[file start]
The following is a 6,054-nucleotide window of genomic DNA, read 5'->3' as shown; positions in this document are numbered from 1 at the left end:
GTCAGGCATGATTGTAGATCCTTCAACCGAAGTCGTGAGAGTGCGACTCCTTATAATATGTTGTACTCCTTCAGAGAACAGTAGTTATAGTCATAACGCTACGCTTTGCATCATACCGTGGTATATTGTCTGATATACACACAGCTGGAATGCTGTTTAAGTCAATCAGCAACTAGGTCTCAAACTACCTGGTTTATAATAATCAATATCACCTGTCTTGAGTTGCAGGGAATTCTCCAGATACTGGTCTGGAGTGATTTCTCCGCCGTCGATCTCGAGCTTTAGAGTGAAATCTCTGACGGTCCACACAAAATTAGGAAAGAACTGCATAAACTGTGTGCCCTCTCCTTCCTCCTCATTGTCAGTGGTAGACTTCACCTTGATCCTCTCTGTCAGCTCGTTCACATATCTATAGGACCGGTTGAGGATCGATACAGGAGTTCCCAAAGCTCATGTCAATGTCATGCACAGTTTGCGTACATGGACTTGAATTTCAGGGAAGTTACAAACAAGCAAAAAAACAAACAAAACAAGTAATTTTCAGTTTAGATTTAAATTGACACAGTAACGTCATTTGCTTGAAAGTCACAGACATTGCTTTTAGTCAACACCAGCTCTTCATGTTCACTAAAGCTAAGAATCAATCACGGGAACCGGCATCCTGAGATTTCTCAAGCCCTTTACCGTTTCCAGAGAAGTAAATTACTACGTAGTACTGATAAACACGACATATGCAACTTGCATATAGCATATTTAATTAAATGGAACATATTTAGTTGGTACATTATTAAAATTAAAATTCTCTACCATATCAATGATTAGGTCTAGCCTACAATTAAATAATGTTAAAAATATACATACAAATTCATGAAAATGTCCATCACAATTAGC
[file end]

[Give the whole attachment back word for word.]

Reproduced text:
The following is a 6,054-nucleotide window of genomic DNA, read 5'->3' as shown; positions in this document are numbered from 1 at the left end:
GTCAGGCATGATTGTAGATCCTTCAACCGAAGTCGTGAGAGTGCGACTCCTTATAATATGTTGTACTCCTTCAGAGAACAGTAGTTATAGTCATAACGCTACGCTTTGCATCATACCGTGGTATATTGTCTGATATACACACAGCTGGAATGCTGTTTAAGTCAATCAGCAACTAGGTCTCAAACTACCTGGTTTATAATAATCAATATCACCTGTCTTGAGTTGCAGGGAATTCTCCAGATACTGGTCTGGAGTGATTTCTCCGCCGTCGATCTCGAGCTTTAGAGTGAAATCTCTGACGGTCCACACAAAATTAGGAAAGAACTGCATAAACTGTGTGCCCTCTCCTTCCTCCTCATTGTCAGTGGTAGACTTCACCTTGATCCTCTCTGTCAGCTCGTTCACATATCTATAGGACCGGTTGAGGATCGATACAGGAGTTCCCAAAGCTCATGTCAATGTCATGCACAGTTTGCGTACATGGACTTGAATTTCAGGGAAGTTACAAACAAGCAAAAAAACAAACAAAACAAGTAATTTTCAGTTTAGATTTAAATTGACACAGTAACGTCATTTGCTTGAAAGTCACAGACATTGCTTTTAGTCAACACCAGCTCTTCATGTTCACTAAAGCTAAGAATCAATCACGGGAACCGGCATCCTGAGATTTCTCAAGCCCTTTACCGTTTCCAGAGAAGTAAATTACTACGTAGTACTGATAAACACGACATATGCAACTTGCATATAGCATATTTAATTAAATGGAACATATTTAGTTGGTACATTATTAAAATTAAAATTCTCTACCATATCAATGATTAGGTCTAGCCTACAATTAAATAATGTTAAAAATATACATACAAATTCATGAAAATGTCCATCACAATTAGC